Memory works every single day. Since Anki works to combat the decay of information in your brain, it makes sense to use Anki to review every day.
It’s just a few hundred cards a day.
If you skip a day of studying, you’ll end up stacked with more cards the next day; your overdue cards PLUS your due cards—and that’s a hell of a review session to go through (trust me, I’ve been through 1500 cards in a day and it was TERRIBLE).
So, try do study every single day without fail.
In contrast, there might be some days that you have a lot fewer cards than you used to.
It’s probably because most of your cards are mature enough and/or you really have few cards in your deck.
Remember the “Tag” system that I mentioned earlier? This is where it comes in.
When you do a custom study session, you can select cards from specific Tags in a certain Deck.
It’s smart to use it right before an exam, just to take advantage of that “fresh” state of recall.
Now that you know how to use Anki, here’s my last advice for you:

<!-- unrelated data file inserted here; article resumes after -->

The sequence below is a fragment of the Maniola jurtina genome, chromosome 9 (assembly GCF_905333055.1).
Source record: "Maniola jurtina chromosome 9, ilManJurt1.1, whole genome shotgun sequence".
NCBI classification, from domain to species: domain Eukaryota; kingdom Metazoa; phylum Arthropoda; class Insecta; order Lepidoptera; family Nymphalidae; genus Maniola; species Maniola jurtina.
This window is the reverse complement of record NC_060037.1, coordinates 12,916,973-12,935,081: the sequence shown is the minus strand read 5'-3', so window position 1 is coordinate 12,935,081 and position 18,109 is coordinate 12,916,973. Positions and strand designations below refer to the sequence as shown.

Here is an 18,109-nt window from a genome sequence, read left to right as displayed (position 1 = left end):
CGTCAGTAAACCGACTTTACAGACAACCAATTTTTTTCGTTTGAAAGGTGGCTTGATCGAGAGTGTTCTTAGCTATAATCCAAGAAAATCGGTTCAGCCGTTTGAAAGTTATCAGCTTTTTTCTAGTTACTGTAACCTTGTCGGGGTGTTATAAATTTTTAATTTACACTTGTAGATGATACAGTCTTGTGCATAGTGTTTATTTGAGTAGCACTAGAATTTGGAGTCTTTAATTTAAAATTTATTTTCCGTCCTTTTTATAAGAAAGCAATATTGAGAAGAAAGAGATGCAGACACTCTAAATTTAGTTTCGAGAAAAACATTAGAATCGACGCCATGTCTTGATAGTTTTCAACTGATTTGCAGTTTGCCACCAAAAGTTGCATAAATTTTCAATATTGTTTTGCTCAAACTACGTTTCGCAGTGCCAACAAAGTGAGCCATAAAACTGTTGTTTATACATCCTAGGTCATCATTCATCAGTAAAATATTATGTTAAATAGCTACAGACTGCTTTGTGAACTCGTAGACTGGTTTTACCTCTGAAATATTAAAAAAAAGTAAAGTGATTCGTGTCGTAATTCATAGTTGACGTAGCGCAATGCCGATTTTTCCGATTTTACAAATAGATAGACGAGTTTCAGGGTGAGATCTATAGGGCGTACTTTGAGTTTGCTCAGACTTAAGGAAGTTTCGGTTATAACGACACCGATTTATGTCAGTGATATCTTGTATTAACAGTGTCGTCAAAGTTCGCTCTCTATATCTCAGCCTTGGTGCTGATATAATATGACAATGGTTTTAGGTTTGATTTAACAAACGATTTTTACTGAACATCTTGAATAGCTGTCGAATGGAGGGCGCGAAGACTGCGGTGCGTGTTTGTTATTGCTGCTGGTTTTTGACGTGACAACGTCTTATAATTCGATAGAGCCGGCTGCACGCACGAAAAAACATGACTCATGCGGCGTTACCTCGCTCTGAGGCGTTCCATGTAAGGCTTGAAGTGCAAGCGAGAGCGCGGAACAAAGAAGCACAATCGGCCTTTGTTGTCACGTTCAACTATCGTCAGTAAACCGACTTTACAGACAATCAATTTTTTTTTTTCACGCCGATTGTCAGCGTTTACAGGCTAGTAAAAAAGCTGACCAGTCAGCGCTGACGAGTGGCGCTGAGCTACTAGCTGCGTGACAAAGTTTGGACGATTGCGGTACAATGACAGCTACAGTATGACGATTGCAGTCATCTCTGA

Just start! I purposely made this guide condensed only with the essentials so you can immediately start. By implementing what you learned now, you’ll figure more things out along the way.
P.S. A message to lifelong learners
In any case, I’ve created this guide mostly for students who want to start using Anki.
However, if you’re like me and you also use Anki as a tool for continuously expanding your knowledge, (not just for school or memorization!) then I’m going to share with you four underlying principles that will serve as your compass.
And there’s also that ONE thing that if violated, would break everything else.